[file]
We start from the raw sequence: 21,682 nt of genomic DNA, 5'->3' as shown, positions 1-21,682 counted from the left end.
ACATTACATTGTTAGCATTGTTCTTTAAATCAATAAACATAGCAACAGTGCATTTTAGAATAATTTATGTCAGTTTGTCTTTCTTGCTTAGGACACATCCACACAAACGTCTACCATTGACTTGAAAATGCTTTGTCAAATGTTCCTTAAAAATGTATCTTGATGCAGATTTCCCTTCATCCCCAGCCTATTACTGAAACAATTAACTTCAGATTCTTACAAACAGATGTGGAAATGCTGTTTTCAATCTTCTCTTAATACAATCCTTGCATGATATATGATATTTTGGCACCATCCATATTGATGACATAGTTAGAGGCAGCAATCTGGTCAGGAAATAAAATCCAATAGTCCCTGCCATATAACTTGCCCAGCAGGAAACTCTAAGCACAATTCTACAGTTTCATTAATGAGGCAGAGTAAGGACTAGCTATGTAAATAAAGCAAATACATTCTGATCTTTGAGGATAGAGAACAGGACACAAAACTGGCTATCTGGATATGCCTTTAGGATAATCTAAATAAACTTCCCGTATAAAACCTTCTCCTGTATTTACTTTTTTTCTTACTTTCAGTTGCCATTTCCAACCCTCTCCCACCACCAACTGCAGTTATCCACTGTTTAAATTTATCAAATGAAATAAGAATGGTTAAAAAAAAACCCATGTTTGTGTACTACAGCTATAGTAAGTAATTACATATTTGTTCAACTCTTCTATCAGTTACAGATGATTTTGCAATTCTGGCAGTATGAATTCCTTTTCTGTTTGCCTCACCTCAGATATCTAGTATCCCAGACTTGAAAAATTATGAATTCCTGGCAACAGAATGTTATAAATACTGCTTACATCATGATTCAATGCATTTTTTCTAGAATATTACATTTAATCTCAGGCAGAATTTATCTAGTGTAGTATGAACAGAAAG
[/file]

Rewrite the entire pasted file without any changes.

We start from the raw sequence: 21,682 nt of genomic DNA, 5'->3' as shown, positions 1-21,682 counted from the left end.
ACATTACATTGTTAGCATTGTTCTTTAAATCAATAAACATAGCAACAGTGCATTTTAGAATAATTTATGTCAGTTTGTCTTTCTTGCTTAGGACACATCCACACAAACGTCTACCATTGACTTGAAAATGCTTTGTCAAATGTTCCTTAAAAATGTATCTTGATGCAGATTTCCCTTCATCCCCAGCCTATTACTGAAACAATTAACTTCAGATTCTTACAAACAGATGTGGAAATGCTGTTTTCAATCTTCTCTTAATACAATCCTTGCATGATATATGATATTTTGGCACCATCCATATTGATGACATAGTTAGAGGCAGCAATCTGGTCAGGAAATAAAATCCAATAGTCCCTGCCATATAACTTGCCCAGCAGGAAACTCTAAGCACAATTCTACAGTTTCATTAATGAGGCAGAGTAAGGACTAGCTATGTAAATAAAGCAAATACATTCTGATCTTTGAGGATAGAGAACAGGACACAAAACTGGCTATCTGGATATGCCTTTAGGATAATCTAAATAAACTTCCCGTATAAAACCTTCTCCTGTATTTACTTTTTTTCTTACTTTCAGTTGCCATTTCCAACCCTCTCCCACCACCAACTGCAGTTATCCACTGTTTAAATTTATCAAATGAAATAAGAATGGTTAAAAAAAAACCCATGTTTGTGTACTACAGCTATAGTAAGTAATTACATATTTGTTCAACTCTTCTATCAGTTACAGATGATTTTGCAATTCTGGCAGTATGAATTCCTTTTCTGTTTGCCTCACCTCAGATATCTAGTATCCCAGACTTGAAAAATTATGAATTCCTGGCAACAGAATGTTATAAATACTGCTTACATCATGATTCAATGCATTTTTTCTAGAATATTACATTTAATCTCAGGCAGAATTTATCTAGTGTAGTATGAACAGAAAG